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  #1  
Old 08-24-2006, 05:31 PM
merrillizer's Avatar
merrillizer merrillizer is offline
The Poacher Poacher - I poach poachers
 
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Default pluto be damned!

Damn, Pluto got tha boot!'

http://apnews1.iwon.com//article/200...=home&SEC=news



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  #2  
Old 08-25-2006, 02:21 AM
Ace1875 Ace1875 is offline
 
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  #3  
Old 08-25-2006, 08:00 AM
TonyDB TonyDB is offline
 
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So Pluto gets the boot because its eliptical orbit overlaps the orbit of Neptune. What a bunch of BS. My guess is that Plutos status as a non-planet, or should I say a "dwarf planet", will be short-lived.

Why is it that most scientists try to make it more complicated than it needs to be....probably because they think that's the way to impress people. How childish. The way you impress people (and excite them) is to be able to explain it in such a way as for them to comprehend it.

After working in a lab environment for over 30 years, I've found that if you want people to understand and embrace something technical, you need to simplify it, make it visible to them. It just never ceases to amaze me that most scientists seem intent on furthering the knowledge gap between the laymen and the scientist to the point that only a handfull of people world-wide understand what they're talking about.......one reason why I like the writings of Stephen Hawking.

http://www.pbs.org/wnet/hawking/html/home.html
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  #4  
Old 08-25-2006, 08:54 AM
TonyDB TonyDB is offline
 
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Here's a cute article that came out several weeks before Plutos status was changed.

IT WAS SOMETIME in the late 1950s when the planet Pluto was discovered. This was not the official discovery, which astronomer Clyde Tombaugh pulled off in 1930, but the personal discovery. The discovery took place on a hot asphalt parking lot outside a third-grade classroom, children holding balls of various sizes and standing at various distances from a nun, a School Sister of Notre Dame, who was the sun around whom the planets revolved.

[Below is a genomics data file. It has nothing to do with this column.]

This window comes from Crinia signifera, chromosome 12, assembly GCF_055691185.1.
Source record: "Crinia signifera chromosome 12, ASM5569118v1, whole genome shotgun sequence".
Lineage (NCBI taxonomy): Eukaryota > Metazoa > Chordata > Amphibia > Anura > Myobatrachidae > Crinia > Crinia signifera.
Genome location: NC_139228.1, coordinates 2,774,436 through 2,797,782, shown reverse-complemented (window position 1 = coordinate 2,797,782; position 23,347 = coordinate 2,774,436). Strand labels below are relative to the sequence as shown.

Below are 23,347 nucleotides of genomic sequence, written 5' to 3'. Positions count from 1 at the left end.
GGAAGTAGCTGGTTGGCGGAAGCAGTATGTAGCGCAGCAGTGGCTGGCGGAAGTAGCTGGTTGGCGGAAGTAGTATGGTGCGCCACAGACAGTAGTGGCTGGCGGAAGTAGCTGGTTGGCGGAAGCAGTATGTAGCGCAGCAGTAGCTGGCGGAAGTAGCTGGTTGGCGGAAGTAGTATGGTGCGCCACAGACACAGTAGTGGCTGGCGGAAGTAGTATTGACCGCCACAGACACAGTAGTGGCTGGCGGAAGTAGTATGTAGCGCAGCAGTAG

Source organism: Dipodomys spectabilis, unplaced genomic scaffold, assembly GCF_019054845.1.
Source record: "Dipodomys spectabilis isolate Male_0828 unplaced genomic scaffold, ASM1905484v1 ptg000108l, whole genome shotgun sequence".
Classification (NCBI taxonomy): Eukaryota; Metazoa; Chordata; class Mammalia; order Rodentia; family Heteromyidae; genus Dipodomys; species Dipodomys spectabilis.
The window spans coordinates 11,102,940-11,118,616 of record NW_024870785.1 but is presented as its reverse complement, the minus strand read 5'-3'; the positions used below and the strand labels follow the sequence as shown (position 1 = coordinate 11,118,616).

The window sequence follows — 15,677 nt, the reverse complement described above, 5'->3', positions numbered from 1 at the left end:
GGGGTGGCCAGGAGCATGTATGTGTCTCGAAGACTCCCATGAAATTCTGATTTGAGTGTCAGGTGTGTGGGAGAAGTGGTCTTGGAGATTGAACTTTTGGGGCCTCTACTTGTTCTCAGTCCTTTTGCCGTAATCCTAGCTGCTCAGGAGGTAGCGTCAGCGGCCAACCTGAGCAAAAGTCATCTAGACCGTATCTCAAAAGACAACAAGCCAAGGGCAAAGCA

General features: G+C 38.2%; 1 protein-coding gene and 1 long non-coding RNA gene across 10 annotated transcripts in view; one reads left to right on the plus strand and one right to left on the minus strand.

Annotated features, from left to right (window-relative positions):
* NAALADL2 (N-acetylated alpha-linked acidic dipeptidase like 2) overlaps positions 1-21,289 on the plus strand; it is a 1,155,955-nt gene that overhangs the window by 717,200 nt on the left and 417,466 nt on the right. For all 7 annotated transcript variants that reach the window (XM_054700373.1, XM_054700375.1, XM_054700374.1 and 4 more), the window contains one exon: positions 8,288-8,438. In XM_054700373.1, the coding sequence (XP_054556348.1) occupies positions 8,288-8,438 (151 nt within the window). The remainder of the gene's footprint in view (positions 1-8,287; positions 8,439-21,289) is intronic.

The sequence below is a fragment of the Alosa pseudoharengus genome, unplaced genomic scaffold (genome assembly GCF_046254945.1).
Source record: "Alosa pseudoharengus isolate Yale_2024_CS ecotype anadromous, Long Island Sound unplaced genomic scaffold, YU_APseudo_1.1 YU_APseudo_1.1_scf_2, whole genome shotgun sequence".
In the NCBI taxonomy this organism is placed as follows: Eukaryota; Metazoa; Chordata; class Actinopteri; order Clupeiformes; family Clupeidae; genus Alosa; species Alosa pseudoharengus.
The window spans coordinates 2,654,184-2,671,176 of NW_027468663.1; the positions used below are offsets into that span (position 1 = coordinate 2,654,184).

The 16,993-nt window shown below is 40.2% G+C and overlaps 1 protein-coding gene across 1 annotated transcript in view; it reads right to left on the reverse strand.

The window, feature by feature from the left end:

The kid who was Mercury held a ping-pong ball and stood five feet from the nun-sun. The kid who was Venus held a slightly larger ball and stood slightly farther away, and so on and so forth with balls of various sizes at increasing distances until finally there was the kid who held a small glass marble and stood at the edge of the parking lot 200 feet away.

This was the Pluto-kid, the tiny and distant Pluto-kid, who stood in the unimaginable cold, way out on the edge of the solar system.

Such was our introduction to Pluto, which has been a favorite planet ever since.

For more than seven decades and countless science exhibits involving wire and Styrofoam balls this much has held true: that of planets and baseball players there are nine, and the smallest and most distant planet is Pluto, after which Mickey Mouse named his dog.

That may be about to change.

The International Astronomical Union has begun a 12-day meeting in Prague, Czech Republic, during which Pluto may be given its outright release from the planetary roster.

Alternately, a 10th planet, a little larger than Pluto and farther from the sun, could be added. Or it might be decided to extend the definition of planet to any body that is round, has gravity and orbits primarily around the sun, which would mean there are 23 planets.

Apparently Pluto is among 14 or 15, or perhaps even more, small, icy "trans-Neptunian objects" lying beyond the planet Neptune in a region called the Kuiper Belt.

If Pluto qualifies as a planet, the argument goes, so do the other "icy dwarves." Pluto is not even the largest of the icy dwarves; in October 2003, Caltech astronomer Mike Brown photographed an object he nicknamed "Xena" that, at 1,864 miles in diameter, is 27 percent bigger than Pluto.

Xena, named after TV's warrior princess, is technically called 2003 UB313 in astronomer-speak. The astronomers union could name it the 10th planet, or the astronomers might choose to drop Pluto and go with eight planets and put asterisks next to the others, or Xena and the 13 other trans-Neptunian icy dwarves could all be named planets.

In which case, grade schools are going to need bigger parking lots.

Ever since the word got out that Pluto was in trouble, astronomer Brown has been getting angry mail from pro-Pluto people (Plutocrats?).

He told Alec Wilkinson of the New Yorker Magazine, "When I used to argue for eight (planets), I felt as if there was a public sentiment that you couldn't get rid of Pluto. If you did, you were a mean person, is what it felt like. I wondered why there appeared to be an emotional attachment to an inanimate object that most people who are arguing had never seen. The epiphany was understanding that people love planets the way they love dinosaurs."

FOR THE LOVE OF PLUTO
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  #5  
Old 08-27-2006, 12:51 AM
kkevvy kkevvy is offline
 
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Quote:
Originally Posted by Ace1875
Bahahahahah that was the greatest thing I've ever seen!
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  #6  
Old 08-28-2006, 04:00 PM
jerseycat9 jerseycat9 is offline
 
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There goes all the school books LOL taxes goin up again
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